Great questions from Ask a Curator Day last week! Burpee Collections Staff received a set of questions from Andy Hyunh that will be addressed today. Andy submitted a short bio and these questions to us last week:
Hello! A little bit about myself, I am currently serving in the Army and I plan to study Paleontology and Paleobiology once I am finished with my military career. It has always been a childhood dream of mine to become a Paleontologist.
My questions are:
1) How many fossils do you have in your collection?
2) What is the largest fossil you currently have in your collection?
3) Once I am done with my service, where can I start to begin a career in the field of Paleontology? I am from California and I tend to visit the Natural History Musuem of Los Angeles as well as the Page Museum/La Brea Tar Pits whenever I come home for leave. I was told that I could start volunteering in the museums? What classes/courses do I need to take? I am highly motivated and extremely excited about all this!
These are great, and very important questions for anyone aspiring to go into the paleontology field! Check out the Collections Staff’s responses below!
1. How many fossils are in the Burpee Museum Collection?
Burpee Museum has over 30,000 fossils in its permanent collection. They range in size from tiny microvertebrate fossils to huge sauropod limb bones, and in age from 455 million year old Ordovician fossils to, relatively, new Ice Age fossils.
2. What is the largest fossil in the Burpee Museum Collection?
“Jane” the juvenile Tyrannosaurus rex on display is 21 feet long as a whole specimen. However, as far as individual elements go, we have an Ordovician cephalopod that is nearly 10 feet long.
3. How to begin a career in Paleontology?
Volunteering in museums and at field sites is an excellent way to start. There are many different facets of paleontology – everything from field work, prep work, and scholarly research fall into the field of paleontology. Volunteering can help you narrow down what area interests you the most.
Depending on your area of interest, there are different requirements to get into the field.
Preparators work to clean, restore, and reconstruct fossils in a lab setting. There are conferences like Fossil Preparation and Collections Symposium that you can attend to learn techniques and methods for fossil preparations and collections care. Many preparators also work, in some capacity, with collections managers to make sure that specimens are both prepared and stored properly. The last Fossil Preparation and Collections Symposium was held in Salt Lake City, Utah and the Natural History Museum of Utah.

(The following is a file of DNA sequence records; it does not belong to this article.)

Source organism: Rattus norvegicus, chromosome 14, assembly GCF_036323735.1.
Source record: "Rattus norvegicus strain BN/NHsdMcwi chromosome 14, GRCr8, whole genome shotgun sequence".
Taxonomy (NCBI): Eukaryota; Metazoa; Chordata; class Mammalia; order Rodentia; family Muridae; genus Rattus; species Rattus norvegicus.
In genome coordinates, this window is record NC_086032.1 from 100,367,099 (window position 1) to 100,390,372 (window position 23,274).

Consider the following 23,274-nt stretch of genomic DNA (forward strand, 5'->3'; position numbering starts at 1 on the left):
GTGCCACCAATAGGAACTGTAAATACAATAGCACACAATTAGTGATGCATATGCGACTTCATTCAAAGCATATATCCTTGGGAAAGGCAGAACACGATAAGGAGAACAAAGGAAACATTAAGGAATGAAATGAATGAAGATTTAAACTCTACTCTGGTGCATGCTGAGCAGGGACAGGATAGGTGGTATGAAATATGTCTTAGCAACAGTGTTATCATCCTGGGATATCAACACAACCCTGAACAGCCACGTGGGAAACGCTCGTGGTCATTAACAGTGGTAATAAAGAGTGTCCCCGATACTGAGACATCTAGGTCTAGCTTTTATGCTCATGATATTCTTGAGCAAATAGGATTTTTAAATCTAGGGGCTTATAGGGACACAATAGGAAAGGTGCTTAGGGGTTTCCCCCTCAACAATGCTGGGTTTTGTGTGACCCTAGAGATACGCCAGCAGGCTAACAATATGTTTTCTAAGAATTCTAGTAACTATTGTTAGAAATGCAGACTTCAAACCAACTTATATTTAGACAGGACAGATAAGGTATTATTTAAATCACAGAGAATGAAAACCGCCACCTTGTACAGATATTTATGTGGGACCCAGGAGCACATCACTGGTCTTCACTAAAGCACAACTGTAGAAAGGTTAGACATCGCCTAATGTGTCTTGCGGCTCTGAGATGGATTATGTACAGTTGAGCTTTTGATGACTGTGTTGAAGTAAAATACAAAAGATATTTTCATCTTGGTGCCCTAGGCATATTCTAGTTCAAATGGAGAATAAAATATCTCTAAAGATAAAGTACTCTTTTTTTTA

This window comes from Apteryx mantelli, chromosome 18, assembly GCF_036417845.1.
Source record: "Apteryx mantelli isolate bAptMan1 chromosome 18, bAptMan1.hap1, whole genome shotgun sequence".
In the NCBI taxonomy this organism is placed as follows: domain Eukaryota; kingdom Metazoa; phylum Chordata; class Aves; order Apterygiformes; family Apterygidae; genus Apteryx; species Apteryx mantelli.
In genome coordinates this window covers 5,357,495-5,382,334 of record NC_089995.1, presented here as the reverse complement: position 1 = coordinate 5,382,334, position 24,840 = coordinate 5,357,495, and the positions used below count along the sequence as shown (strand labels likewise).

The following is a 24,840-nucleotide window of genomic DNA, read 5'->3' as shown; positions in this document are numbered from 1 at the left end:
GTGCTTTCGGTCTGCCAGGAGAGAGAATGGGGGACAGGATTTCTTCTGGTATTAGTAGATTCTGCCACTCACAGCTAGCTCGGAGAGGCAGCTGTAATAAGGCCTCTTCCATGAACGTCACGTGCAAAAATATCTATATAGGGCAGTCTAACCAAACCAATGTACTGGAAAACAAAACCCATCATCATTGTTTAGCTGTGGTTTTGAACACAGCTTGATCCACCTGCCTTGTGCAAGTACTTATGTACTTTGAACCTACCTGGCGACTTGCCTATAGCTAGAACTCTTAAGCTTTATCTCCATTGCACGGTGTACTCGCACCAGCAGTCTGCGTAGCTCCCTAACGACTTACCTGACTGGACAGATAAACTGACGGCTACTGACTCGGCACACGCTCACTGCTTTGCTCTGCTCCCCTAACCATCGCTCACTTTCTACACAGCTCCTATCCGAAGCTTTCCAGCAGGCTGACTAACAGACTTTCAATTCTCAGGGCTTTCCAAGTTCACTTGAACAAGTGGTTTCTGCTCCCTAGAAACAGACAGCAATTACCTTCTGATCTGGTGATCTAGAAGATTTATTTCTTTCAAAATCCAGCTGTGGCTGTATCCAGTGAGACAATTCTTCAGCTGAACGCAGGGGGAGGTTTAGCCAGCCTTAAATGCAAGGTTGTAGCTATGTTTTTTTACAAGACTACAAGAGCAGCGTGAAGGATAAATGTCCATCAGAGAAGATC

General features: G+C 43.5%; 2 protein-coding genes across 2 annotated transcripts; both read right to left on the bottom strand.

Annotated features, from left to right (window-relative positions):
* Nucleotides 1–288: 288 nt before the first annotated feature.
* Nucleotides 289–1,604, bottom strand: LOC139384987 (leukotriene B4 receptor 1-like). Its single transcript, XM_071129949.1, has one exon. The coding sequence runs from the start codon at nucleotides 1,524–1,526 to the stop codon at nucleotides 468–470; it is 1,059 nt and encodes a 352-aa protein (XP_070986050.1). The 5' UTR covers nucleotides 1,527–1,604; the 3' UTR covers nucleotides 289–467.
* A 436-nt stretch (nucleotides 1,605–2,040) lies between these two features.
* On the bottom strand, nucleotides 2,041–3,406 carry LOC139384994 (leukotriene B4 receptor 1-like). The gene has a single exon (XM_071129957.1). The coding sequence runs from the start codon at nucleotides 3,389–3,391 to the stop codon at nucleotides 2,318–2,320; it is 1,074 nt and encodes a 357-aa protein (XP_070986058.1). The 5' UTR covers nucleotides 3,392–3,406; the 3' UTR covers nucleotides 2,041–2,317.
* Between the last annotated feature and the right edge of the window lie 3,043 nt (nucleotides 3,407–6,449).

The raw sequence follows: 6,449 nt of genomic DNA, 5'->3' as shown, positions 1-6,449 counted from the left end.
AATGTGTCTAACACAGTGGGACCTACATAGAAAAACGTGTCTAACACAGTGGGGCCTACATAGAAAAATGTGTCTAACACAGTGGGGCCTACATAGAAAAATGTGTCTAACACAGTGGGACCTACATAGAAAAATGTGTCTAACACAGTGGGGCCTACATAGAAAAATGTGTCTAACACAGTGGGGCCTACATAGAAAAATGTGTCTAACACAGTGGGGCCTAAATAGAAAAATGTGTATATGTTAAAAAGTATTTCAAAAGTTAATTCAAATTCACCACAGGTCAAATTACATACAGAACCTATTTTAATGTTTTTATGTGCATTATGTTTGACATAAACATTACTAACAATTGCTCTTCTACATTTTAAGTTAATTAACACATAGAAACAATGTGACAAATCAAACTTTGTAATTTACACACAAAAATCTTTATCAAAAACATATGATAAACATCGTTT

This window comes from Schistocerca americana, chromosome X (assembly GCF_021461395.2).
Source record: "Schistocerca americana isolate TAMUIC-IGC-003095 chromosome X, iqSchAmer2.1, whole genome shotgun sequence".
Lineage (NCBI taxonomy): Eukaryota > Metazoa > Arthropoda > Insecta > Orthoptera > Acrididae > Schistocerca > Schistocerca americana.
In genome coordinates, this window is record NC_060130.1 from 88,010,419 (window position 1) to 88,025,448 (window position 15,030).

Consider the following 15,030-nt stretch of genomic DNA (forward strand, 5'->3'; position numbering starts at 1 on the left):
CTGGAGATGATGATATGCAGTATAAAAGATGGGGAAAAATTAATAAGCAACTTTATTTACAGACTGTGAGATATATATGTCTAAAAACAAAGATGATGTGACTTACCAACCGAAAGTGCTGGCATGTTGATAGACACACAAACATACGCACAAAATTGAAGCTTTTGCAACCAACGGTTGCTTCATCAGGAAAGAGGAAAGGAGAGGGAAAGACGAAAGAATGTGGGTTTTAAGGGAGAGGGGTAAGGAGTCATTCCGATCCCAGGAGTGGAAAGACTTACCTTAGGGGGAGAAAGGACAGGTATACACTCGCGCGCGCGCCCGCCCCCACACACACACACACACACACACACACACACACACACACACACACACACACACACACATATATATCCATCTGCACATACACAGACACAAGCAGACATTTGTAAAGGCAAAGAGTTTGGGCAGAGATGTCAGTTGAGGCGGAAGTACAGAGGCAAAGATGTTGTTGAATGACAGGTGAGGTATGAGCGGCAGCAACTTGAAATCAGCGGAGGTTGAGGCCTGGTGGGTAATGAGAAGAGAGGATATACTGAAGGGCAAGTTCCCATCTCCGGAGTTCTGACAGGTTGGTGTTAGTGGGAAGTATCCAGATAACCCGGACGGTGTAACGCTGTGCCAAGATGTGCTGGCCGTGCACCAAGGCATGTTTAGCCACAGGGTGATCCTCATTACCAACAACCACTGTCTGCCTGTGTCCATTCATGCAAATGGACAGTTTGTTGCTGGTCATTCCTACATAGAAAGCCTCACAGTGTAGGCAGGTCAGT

Scholarly research in the paleo field generally requires at least a Masters degree, if not a Doctorate. Coursework for aspiring paleontologists generally is in Biology or Geology, ideally some of both. Many universities have opportunities for undergraduate research as well as graduate level research. This can be a great way to see if research is something that you enjoy as well as a way to start to build a research resume. Early research projects, or even assisting with projects, will help to introduce you to people in that field who may turn out to be great advisers for future projects.
Field work is generally a component of a career in paleontology, but it is usually not the sole focus. Researchers, preparators, students, and collections staff are usually involved with field work at some point. Very few people end up getting paid to to field work year round. That said, having good field skills is very valuable. Some universities have paleo field schools, where you spend several weeks in the field learning about field techniques. There are also some museums (Burpee Museum included) that have opportunities for people who are not paleontologists to do field work.
We wish you the best Andy, and we hope that if you are ever in Northern Illinois that you’ll stop by and say Hi!